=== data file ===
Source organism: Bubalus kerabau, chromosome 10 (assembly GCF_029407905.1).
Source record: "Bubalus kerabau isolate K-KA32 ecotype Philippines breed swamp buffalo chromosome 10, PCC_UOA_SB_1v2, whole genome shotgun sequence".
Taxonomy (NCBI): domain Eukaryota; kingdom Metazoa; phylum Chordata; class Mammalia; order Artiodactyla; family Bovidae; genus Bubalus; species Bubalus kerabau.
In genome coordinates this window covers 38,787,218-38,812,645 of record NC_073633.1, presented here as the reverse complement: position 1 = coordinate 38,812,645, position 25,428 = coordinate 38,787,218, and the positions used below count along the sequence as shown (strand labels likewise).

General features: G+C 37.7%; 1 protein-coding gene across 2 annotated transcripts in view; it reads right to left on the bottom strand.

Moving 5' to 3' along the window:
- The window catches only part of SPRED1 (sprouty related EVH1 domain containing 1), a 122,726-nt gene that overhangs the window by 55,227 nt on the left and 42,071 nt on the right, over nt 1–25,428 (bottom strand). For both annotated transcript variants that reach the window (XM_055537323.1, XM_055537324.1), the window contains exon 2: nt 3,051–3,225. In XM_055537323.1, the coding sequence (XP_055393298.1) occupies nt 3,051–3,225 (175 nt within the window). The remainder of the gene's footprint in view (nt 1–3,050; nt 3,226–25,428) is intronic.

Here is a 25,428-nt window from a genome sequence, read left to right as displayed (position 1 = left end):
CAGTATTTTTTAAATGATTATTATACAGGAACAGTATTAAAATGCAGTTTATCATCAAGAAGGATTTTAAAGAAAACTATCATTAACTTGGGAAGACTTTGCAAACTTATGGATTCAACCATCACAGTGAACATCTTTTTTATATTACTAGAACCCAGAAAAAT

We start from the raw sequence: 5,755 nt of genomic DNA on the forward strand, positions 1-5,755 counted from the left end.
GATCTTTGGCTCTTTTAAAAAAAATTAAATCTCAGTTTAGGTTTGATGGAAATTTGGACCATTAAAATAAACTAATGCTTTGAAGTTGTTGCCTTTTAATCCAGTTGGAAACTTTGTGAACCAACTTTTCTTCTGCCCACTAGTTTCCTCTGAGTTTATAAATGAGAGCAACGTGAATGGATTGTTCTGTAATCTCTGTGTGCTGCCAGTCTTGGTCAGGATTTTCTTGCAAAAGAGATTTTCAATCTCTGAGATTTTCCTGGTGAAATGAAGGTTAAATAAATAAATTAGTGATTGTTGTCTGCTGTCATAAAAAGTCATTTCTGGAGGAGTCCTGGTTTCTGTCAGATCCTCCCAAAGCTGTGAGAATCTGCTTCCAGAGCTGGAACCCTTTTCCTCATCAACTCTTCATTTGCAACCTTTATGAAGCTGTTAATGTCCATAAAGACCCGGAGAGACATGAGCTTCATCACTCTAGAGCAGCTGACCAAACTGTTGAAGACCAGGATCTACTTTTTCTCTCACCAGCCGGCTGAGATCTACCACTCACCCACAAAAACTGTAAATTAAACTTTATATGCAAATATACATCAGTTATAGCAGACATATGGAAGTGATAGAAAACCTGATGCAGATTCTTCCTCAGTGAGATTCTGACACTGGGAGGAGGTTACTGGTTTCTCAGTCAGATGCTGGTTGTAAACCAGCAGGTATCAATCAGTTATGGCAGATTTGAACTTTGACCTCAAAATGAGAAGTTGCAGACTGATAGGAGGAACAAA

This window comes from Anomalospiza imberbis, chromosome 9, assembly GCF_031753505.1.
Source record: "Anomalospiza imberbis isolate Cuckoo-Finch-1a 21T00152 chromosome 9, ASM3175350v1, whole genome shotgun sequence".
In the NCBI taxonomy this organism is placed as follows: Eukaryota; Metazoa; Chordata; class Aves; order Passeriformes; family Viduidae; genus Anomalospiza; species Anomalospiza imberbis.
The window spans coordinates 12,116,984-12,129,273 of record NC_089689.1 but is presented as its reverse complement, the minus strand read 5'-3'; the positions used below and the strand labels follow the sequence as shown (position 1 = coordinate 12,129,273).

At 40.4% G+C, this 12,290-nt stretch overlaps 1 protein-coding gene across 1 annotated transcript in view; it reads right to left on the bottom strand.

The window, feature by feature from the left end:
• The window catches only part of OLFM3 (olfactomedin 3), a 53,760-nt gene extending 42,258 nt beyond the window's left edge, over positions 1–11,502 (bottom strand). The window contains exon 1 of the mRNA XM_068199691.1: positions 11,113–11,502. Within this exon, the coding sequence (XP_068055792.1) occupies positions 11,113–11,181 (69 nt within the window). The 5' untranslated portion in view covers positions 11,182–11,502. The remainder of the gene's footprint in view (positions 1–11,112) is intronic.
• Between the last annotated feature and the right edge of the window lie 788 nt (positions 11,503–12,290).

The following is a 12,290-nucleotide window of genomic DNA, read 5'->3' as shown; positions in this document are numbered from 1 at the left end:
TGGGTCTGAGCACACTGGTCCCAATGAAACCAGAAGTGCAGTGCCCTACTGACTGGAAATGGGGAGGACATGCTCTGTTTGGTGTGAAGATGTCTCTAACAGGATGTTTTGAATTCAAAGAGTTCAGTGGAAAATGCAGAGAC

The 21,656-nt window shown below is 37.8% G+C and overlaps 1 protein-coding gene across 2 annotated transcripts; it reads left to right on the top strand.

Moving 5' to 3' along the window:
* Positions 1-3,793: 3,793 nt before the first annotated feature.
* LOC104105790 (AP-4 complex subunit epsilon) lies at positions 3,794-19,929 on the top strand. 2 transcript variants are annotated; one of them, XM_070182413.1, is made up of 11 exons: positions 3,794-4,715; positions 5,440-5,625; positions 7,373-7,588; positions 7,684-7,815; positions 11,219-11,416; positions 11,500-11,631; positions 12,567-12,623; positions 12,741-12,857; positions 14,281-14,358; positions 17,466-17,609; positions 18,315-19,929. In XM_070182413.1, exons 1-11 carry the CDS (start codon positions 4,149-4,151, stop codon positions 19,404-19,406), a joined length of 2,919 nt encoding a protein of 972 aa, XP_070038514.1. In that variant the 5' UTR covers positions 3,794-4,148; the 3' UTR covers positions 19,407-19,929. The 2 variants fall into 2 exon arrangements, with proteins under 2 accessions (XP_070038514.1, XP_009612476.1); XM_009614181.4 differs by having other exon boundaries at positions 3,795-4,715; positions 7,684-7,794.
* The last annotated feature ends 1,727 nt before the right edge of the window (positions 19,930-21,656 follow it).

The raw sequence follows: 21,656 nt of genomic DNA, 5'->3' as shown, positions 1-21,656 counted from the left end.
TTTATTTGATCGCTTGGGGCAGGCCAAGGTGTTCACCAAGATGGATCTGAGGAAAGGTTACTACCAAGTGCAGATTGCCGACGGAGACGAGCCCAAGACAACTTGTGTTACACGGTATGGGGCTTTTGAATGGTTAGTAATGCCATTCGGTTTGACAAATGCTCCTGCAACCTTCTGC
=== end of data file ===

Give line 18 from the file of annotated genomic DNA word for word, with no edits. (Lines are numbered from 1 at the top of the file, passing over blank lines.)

• The window catches only part of OLFM3 (olfactomedin 3), a 53,760-nt gene extending 42,258 nt beyond the window's left edge, over positions 1–11,502 (bottom strand). The window contains exon 1 of the mRNA XM_068199691.1: positions 11,113–11,502. Within this exon, the coding sequence (XP_068055792.1) occupies positions 11,113–11,181 (69 nt within the window). The 5' untranslated portion in view covers positions 11,182–11,502. The remainder of the gene's footprint in view (positions 1–11,112) is intronic.